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Hinton v. City of Baltimore

United States District Court, D. Maryland

April 6, 2018

DREW HINTON Plaintiff
v.
CITY OF BALTIMORE, ET AL. Defendants

          MEMORANDUM AND ORDER

          Marvin J. Garbis United States District Judge.

         The Court has before it Defendants, Hanna's, Jeanty's and Harty's Motion to Dismiss, Or In the Alternative For Summary Judgment [ECF No. 8], and the materials submitted relating thereto. The Court finds that a hearing is unnecessary.

         I. BACKGROUND

         Plaintiff Drew Hinton (“Hinton” or “Plaintiff”) brings a suit against Defendants P.O. Fred Hannah (“Hannah”), SGT. Francisco Jeanty (“Jeanty”), SGT Marlon Harty (“Harty”), and ten John Doe Defendants.[1] The Complaint asserts Section 1983 claims in Seven Counts: municipal liability, supervisory violations, unlawful arrest, excessive force, failure to intervene, malicious prosecution, and abuse of process. Defendants move to dismiss for failure to state a claim.

         On May 18, 2014, Plaintiff's fiancé drove her to the hospital in a rush because she was five months pregnant, was bleeding from her vagina, and believed she was suffering a miscarriage. Police stopped their vehicle and arrested her fiancé on an alleged outstanding warrant for failure to make child support payments. They forced Plaintiff to exit the vehicle and also arrested her for hindering an investigation, despite her allegation that she was not threatening in any way.

         When Plaintiff arrived at Baltimore Central Booking, the police officers were ordered to take her to the hospital. She discovers at the hospital that she experienced a miscarriage.

         Subsequently, all charges against Plaintiff relating to the May 2014 incident were dropped. Plaintiff filed this lawsuit on November 22, 2017.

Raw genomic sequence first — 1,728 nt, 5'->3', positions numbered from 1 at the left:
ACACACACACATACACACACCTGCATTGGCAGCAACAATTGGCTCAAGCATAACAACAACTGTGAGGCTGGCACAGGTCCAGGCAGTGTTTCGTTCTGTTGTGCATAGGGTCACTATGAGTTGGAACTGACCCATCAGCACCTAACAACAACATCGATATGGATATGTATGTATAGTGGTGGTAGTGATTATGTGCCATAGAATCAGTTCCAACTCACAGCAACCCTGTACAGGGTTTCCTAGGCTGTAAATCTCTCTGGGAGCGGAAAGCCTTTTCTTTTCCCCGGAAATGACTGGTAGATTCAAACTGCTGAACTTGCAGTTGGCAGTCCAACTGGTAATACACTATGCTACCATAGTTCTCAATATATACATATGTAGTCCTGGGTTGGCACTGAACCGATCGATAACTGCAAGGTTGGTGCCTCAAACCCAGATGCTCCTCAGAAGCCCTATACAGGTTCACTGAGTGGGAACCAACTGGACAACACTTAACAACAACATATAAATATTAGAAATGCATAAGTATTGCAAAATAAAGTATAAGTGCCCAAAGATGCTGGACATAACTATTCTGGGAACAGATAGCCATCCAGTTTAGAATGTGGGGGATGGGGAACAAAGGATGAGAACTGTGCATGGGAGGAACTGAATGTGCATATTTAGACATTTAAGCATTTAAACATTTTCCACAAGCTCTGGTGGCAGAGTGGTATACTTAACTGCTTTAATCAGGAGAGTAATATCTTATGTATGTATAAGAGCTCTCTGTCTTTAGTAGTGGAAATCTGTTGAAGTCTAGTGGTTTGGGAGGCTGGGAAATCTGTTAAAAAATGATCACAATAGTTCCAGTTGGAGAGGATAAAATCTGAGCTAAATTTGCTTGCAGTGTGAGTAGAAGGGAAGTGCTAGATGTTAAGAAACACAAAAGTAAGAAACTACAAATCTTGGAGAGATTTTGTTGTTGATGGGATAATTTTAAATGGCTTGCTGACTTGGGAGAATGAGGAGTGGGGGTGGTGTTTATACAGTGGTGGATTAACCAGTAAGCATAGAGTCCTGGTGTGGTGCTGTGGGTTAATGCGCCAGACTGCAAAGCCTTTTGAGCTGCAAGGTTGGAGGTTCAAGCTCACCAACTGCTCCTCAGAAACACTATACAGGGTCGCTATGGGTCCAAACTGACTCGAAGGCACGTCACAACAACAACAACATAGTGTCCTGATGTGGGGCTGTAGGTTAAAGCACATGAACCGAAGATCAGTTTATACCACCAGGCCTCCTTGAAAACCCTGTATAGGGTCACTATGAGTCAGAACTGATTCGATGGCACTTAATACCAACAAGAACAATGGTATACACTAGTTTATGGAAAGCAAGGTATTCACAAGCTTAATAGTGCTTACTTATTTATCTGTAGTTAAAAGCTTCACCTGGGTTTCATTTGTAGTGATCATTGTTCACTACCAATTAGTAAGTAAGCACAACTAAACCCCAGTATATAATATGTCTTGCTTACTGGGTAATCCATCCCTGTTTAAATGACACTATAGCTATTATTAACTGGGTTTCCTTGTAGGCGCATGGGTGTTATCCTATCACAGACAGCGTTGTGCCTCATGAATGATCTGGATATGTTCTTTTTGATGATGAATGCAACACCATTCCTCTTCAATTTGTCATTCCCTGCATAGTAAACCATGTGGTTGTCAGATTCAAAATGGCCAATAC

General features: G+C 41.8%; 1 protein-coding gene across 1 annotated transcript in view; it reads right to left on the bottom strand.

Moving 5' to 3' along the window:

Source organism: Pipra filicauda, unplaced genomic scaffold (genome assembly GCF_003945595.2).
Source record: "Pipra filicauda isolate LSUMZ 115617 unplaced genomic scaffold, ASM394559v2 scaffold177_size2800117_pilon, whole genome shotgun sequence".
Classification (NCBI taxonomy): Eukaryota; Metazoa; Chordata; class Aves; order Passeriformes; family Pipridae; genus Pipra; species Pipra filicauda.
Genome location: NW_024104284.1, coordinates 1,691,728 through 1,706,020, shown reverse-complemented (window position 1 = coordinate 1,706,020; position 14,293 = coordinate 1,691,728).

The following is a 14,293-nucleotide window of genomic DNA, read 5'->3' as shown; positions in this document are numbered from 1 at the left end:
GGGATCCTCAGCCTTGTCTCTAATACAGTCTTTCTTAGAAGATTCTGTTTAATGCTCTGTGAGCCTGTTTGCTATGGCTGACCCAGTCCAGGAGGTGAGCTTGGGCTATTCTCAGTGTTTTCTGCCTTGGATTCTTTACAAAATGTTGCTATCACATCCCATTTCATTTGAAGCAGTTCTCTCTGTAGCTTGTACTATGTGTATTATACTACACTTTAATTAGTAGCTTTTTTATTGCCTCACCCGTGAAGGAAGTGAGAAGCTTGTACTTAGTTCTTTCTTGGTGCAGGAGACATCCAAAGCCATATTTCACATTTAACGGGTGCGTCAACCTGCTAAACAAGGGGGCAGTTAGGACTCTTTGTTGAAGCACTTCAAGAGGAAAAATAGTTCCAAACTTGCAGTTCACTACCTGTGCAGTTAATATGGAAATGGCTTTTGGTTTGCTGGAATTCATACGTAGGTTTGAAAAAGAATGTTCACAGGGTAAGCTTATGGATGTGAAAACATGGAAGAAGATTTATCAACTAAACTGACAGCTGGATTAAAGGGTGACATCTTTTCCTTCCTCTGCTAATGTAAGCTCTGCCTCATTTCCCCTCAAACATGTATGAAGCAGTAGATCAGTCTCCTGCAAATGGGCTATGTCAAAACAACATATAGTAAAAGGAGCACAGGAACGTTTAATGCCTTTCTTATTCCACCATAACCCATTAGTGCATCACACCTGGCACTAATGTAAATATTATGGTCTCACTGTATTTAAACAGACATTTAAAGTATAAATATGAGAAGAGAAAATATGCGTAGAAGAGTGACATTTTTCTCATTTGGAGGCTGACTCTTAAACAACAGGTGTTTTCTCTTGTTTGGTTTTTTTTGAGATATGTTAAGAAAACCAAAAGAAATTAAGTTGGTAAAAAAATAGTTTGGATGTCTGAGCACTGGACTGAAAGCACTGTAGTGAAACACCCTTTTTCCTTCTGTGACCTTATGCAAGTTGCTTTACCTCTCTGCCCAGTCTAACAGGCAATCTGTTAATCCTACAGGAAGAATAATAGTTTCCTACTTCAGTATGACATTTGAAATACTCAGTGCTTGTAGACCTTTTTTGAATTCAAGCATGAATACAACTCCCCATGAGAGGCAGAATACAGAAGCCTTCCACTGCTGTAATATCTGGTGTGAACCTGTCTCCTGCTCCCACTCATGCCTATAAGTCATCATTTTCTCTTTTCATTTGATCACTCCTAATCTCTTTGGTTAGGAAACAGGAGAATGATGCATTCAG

II. DISMISSAL STANDARD

         A motion to dismiss filed pursuant to Federal Rule of Civil Procedure 12(b)(6) tests the legal sufficiency of a complaint. A complaint need only contain “a short and plain statement of the claim showing that the pleader is entitled to relief, in order to give the defendant fair notice of what the . . . claim is and the grounds upon which it rests.” Bell Atl. Corp. v. Twombly, 550 U.S. 544, 555 (2007)(citations omitted). When evaluating a 12(b)(6) motion to dismiss, a plaintiff's well- pleaded allegations are accepted as true and the complaint is viewed in the light most favorable to the plaintiff. However, conclusory statements or a “formulaic recitation of the elements of a cause of action” will not suffice. Id. A complaint must allege sufficient facts to “cross ‘the line between possibility and plausibility of entitlement to relief.'” Francis v. Giacomelli, 588 F.3d 186, 193 (4th Cir. 2009)(quoting Twombly, 550 U.S. at 557).

         Inquiry into whether a complaint states a plausible claim is “a context-specific task that requires the reviewing court to draw on its judicial experience and common sense.” Id. Thus, if the well-pleaded facts contained within a complaint “do not permit the court to infer more than the mere possibility of misconduct, the complaint has alleged - but it has not shown - that the pleader is entitled to relief.” Id. (quoting Ashcroft v. Iqbal, 556 U.S. 662, 679 (2009)).

         Generally, a motion to dismiss filed under Rule 12(b)(6) cannot reach the merits of an affirmative defense. Goodman v. Praxair, Inc., 494 F.3d 458, 464 (4th Cir. 2007). However, affirmative defenses are appropriate to consider at the Rule 12(b)(6) stage “when the face of the complaint clearly reveals the existence of a meritorious affirmative defense.” Occupy Columbia v. Haley, 738 F.3d 107, 116 (4th Cir. 2013) (emphasis added).

         III. DISCUSSION

         Defendants argue that all of Plaintiff's claims are barred by the three-year statute of limitations.

         “Section 1983 contains no statute of limitations and, consequently, it has been held that the most analogous state statute of limitations would apply. In Maryland that has been held to be three years.” Duggan v. Town of Ocean City, 516 F.Supp. 1081, 1083 (D. Md. 1981). See also Md. Code Ann., Cts. & Jud. Proc. § 5-101, Davidson v. Koerber, 454 F.Supp. 1256, 1261 (D. Md. 1978); Kashaka v. ...


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